UAE to back banks in Dubai meltdown

Sheikh Mohammed bin Rashid Al Maktoum, center, United Arab Emirates prime minister and ruler of Dubai, led an extraordinarily ambitious transformation of his desert fiefdom.

Associated Press

Sheikh Mohammed bin Rashid Al Maktoum, center, United Arab Emirates prime minister and ruler of Dubai, led an extraordinarily ambitious transformation of his desert fiefdom.

DUBAI, United Arab Emirates — The United Arab Emirates has pledged to stand behind foreign and domestic banks in the country, offering additional money while extolling the strength of the nation's financial sector as world markets braced for a potential day of reckoning over Dubai's crushing debt.

The UAE's immediate priority was arguably to avert any run, however unlikely, on banks by panicked depositors. But the promise of cheap funds also signaled to global investors that the country's federal government — backed by oil money — will do what it can to limit the fallout from its indebted emirate's woes.

In a statement Sunday, the UAE's central bank said it had sent notice to Emirati banks and foreign banks with branches in the country making clear they would have access to "a special additional liquidity facility."

The offer comes after Dubai World, the conglomerate that has long been the chief engine behind Dubai's explosive growth, on Wednesday announced it needed at least a six-month reprieve from paying its roughly $60 billion debt. The news sent global markets tumbling.

The UAE has been guaranteeing bank deposits since October 2008, but the pledge for new help at generous terms stems from concern that UAE banks have some of the biggest exposure to Dubai World's debt. Several have been downgraded by international ratings agencies or been placed on review for downgrades.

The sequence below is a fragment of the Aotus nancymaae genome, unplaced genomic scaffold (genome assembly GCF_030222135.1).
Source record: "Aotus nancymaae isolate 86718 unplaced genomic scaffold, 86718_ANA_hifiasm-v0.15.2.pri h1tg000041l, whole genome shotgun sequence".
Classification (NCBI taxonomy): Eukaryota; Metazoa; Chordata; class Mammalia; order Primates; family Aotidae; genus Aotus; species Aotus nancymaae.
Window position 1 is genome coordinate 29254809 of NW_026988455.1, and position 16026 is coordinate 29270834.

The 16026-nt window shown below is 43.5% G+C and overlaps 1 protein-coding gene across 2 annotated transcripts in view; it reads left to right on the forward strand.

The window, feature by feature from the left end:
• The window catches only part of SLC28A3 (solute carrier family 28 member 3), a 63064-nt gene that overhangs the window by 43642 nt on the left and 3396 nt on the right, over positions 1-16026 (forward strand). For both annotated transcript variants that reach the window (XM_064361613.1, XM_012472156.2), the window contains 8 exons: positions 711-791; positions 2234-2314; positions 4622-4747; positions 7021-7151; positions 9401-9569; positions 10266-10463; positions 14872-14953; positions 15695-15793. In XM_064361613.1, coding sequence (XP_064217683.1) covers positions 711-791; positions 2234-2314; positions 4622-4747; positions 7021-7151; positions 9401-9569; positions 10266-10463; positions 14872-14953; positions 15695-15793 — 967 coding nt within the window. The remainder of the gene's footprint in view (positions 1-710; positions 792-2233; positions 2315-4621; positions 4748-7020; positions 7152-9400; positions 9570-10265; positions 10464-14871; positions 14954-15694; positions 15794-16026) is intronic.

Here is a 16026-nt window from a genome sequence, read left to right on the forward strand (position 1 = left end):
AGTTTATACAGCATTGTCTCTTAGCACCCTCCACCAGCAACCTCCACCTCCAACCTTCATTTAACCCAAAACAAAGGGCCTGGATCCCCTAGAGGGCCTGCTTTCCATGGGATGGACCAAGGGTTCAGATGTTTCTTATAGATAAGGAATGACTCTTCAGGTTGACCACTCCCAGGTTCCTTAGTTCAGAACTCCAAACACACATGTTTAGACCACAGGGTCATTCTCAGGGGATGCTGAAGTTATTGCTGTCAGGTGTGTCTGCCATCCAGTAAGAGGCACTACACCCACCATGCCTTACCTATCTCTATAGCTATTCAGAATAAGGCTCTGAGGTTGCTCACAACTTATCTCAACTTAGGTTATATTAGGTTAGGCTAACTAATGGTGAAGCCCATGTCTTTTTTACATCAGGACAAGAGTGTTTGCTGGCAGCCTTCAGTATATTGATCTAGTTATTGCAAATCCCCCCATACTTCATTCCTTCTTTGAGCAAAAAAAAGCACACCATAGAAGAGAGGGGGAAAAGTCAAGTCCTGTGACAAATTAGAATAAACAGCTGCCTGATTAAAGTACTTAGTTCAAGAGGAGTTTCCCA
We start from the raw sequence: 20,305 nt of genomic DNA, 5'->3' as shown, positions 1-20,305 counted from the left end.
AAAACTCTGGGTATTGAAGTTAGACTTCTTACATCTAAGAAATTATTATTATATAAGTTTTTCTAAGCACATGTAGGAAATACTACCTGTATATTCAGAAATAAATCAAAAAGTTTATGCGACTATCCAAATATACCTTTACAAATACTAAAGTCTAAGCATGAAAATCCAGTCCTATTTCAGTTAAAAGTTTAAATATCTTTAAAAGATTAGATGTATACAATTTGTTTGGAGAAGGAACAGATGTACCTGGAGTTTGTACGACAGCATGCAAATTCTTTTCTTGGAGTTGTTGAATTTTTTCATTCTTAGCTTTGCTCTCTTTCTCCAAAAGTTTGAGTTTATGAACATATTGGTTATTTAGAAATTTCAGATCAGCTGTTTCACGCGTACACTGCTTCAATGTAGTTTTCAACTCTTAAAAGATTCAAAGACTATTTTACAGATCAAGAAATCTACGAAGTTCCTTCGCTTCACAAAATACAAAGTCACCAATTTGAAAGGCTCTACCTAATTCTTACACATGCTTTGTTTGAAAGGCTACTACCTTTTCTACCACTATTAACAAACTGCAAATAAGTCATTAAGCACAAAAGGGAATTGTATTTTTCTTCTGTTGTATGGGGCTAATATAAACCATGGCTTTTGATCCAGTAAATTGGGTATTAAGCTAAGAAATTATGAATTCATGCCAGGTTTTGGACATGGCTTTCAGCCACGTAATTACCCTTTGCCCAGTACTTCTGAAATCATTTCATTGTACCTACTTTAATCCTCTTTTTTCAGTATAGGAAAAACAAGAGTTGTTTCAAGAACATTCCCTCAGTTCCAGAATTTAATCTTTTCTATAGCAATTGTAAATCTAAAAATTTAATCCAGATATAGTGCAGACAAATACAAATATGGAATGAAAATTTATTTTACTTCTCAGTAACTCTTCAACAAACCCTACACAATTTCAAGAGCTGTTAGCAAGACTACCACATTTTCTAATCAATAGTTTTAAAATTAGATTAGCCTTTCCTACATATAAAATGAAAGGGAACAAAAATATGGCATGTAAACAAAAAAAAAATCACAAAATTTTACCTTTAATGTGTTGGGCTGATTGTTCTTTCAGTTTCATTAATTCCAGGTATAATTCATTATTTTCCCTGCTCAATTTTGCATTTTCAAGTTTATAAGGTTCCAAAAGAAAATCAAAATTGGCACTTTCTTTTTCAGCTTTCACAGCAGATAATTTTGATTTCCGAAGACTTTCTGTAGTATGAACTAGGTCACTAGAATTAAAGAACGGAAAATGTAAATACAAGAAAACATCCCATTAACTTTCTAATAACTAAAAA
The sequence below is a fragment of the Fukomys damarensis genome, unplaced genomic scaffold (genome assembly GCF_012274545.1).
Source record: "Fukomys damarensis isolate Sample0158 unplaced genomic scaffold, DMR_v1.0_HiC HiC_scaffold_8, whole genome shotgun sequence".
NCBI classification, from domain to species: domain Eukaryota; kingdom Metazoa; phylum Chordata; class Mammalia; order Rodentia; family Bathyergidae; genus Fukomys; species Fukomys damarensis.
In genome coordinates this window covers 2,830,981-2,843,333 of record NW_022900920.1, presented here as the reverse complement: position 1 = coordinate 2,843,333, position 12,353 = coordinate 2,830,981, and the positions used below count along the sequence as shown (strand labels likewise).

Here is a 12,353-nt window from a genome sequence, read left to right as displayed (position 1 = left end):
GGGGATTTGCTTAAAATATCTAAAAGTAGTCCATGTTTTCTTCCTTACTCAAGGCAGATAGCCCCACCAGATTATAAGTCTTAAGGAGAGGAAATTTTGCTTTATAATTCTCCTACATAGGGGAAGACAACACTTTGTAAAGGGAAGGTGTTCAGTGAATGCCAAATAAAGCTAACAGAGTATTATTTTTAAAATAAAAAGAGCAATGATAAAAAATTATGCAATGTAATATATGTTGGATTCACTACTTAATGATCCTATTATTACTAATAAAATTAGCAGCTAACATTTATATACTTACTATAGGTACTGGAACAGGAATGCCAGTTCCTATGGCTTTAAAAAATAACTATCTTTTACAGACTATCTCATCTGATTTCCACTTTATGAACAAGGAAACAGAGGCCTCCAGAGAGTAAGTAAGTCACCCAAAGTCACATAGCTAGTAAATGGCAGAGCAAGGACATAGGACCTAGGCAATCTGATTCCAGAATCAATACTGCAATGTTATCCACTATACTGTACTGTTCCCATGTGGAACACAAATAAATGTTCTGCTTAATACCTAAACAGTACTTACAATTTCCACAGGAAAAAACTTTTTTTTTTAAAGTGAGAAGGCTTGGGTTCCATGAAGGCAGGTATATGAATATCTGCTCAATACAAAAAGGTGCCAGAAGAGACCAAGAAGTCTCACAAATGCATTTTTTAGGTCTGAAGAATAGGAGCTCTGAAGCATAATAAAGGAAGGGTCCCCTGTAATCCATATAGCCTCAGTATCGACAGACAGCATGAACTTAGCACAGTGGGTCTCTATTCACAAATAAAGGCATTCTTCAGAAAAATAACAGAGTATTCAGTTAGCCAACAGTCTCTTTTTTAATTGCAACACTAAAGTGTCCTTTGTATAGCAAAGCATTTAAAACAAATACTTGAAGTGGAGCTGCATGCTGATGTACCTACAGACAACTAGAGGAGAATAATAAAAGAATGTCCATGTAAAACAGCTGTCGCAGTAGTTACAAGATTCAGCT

It also comes as Dubai officials, who have sought to play down the semiautonomous emirate's financial woes in the wake of the world's worst recession in over six decades, are shuttling to and from Abu Dhabi, the oil-rich home to the UAE's federal government.

Ostensibly, the discussions, which have not been made public, are about how to move forward after a year that saw Dubai's economy plummet.

The central bank's announcement Sunday is the latest indication that Abu Dhabi will not allow its high-flying neighbor to derail after a decade of economic growth.

It is also aimed at mitigating any negative fallout on the country as a whole — and prevent Abu Dhabi from being tainted by the pessimism that could plague Dubai for years.

Asian stock markets rebounded today from their steep fall in response to Dubai's debt crisis.

Major markets jumped by 2 percent or more after tumbling on Friday amid fears Dubai's debt problems could lead to more financial instability just as the global recession is easing.

Nearly every market traded higher in Asia, with Japan's Nikkei 225 stock average climbing 224.82 points, or 2.5 percent.

Oil prices rebounded to near $77 a barrel.

UAE to back banks in Dubai meltdown 11/29/09 [Last modified: Sunday, November 29, 2009 11:58pm]

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